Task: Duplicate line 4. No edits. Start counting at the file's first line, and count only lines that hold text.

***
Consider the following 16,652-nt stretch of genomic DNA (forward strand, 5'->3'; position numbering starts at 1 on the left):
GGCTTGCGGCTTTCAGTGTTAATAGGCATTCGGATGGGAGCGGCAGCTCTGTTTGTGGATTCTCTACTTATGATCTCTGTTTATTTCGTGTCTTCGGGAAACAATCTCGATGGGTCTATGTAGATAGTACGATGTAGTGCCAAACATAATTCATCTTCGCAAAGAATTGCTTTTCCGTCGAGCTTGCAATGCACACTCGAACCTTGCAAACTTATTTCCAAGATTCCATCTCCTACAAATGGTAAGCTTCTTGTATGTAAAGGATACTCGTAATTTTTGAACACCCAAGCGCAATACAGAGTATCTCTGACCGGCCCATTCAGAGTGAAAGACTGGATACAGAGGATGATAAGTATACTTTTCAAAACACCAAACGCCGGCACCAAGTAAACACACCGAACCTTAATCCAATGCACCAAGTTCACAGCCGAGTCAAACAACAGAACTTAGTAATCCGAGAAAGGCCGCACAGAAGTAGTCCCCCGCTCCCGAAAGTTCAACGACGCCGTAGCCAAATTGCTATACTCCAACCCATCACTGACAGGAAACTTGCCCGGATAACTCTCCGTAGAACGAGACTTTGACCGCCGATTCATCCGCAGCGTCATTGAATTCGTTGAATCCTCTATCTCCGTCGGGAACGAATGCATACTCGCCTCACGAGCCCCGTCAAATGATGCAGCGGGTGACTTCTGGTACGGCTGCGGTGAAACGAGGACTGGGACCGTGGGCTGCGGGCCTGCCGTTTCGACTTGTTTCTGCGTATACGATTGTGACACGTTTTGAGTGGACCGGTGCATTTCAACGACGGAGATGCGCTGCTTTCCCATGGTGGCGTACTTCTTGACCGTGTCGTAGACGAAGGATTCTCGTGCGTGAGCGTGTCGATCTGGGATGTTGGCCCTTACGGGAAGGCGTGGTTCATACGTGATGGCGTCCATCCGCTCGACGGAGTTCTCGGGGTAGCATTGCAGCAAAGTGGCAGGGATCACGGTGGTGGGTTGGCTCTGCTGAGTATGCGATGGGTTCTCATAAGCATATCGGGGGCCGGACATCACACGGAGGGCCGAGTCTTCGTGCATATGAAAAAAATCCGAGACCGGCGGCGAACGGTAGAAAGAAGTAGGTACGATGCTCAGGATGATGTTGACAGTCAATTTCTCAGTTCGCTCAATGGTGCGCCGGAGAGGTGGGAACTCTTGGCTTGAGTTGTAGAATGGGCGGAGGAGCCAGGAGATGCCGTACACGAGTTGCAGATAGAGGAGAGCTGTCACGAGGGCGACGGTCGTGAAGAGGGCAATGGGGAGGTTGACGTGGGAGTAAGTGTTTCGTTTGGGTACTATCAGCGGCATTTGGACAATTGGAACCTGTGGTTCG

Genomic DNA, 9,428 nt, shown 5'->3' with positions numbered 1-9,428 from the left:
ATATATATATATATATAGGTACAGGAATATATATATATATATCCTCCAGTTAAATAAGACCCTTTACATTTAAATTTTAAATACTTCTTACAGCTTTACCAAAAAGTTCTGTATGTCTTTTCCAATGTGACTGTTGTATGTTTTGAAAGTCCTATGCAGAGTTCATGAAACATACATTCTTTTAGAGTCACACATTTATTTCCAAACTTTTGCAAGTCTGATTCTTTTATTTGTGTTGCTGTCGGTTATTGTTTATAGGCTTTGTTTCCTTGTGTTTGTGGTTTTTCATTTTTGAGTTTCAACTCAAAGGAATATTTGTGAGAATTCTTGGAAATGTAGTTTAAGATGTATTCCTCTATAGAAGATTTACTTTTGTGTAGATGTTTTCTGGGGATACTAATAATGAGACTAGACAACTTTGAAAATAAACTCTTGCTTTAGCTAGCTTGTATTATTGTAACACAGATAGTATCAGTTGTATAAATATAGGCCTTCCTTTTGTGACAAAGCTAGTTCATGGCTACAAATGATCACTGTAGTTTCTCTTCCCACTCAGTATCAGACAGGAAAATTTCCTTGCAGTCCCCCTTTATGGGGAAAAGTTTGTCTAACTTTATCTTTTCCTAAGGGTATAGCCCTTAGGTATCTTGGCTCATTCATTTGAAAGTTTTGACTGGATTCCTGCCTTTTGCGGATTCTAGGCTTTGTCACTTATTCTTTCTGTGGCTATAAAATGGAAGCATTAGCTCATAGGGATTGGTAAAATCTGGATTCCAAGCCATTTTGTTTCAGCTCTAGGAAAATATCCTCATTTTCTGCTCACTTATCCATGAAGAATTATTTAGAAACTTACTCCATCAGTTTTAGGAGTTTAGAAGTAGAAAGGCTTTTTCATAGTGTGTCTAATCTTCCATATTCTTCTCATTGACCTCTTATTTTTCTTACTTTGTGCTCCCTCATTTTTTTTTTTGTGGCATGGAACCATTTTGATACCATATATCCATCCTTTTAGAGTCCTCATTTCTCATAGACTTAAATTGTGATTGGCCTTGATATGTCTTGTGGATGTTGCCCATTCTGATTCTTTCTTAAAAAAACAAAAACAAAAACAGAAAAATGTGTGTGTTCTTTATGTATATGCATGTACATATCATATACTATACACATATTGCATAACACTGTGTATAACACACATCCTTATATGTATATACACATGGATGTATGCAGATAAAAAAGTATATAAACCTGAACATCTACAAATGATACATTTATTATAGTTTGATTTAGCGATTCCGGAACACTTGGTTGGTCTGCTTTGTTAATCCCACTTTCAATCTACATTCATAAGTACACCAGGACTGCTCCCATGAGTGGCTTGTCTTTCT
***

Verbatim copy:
ATATATATATATATATAGGTACAGGAATATATATATATATATCCTCCAGTTAAATAAGACCCTTTACATTTAAATTTTAAATACTTCTTACAGCTTTACCAAAAAGTTCTGTATGTCTTTTCCAATGTGACTGTTGTATGTTTTGAAAGTCCTATGCAGAGTTCATGAAACATACATTCTTTTAGAGTCACACATTTATTTCCAAACTTTTGCAAGTCTGATTCTTTTATTTGTGTTGCTGTCGGTTATTGTTTATAGGCTTTGTTTCCTTGTGTTTGTGGTTTTTCATTTTTGAGTTTCAACTCAAAGGAATATTTGTGAGAATTCTTGGAAATGTAGTTTAAGATGTATTCCTCTATAGAAGATTTACTTTTGTGTAGATGTTTTCTGGGGATACTAATAATGAGACTAGACAACTTTGAAAATAAACTCTTGCTTTAGCTAGCTTGTATTATTGTAACACAGATAGTATCAGTTGTATAAATATAGGCCTTCCTTTTGTGACAAAGCTAGTTCATGGCTACAAATGATCACTGTAGTTTCTCTTCCCACTCAGTATCAGACAGGAAAATTTCCTTGCAGTCCCCCTTTATGGGGAAAAGTTTGTCTAACTTTATCTTTTCCTAAGGGTATAGCCCTTAGGTATCTTGGCTCATTCATTTGAAAGTTTTGACTGGATTCCTGCCTTTTGCGGATTCTAGGCTTTGTCACTTATTCTTTCTGTGGCTATAAAATGGAAGCATTAGCTCATAGGGATTGGTAAAATCTGGATTCCAAGCCATTTTGTTTCAGCTCTAGGAAAATATCCTCATTTTCTGCTCACTTATCCATGAAGAATTATTTAGAAACTTACTCCATCAGTTTTAGGAGTTTAGAAGTAGAAAGGCTTTTTCATAGTGTGTCTAATCTTCCATATTCTTCTCATTGACCTCTTATTTTTCTTACTTTGTGCTCCCTCATTTTTTTTTTTGTGGCATGGAACCATTTTGATACCATATATCCATCCTTTTAGAGTCCTCATTTCTCATAGACTTAAATTGTGATTGGCCTTGATATGTCTTGTGGATGTTGCCCATTCTGATTCTTTCTTAAAAAAACAAAAACAAAAACAGAAAAATGTGTGTGTTCTTTATGTATATGCATGTACATATCATATACTATACACATATTGCATAACACTGTGTATAACACACATCCTTATATGTATATACACATGGATGTATGCAGATAAAAAAGTATATAAACCTGAACATCTACAAATGATACATTTATTATAGTTTGATTTAGCGATTCCGGAACACTTGGTTGGTCTGCTTTGTTAATCCCACTTTCAATCTACATTCATAAGTACACCAGGACTGCTCCCATGAGTGGCTTGTCTTTCT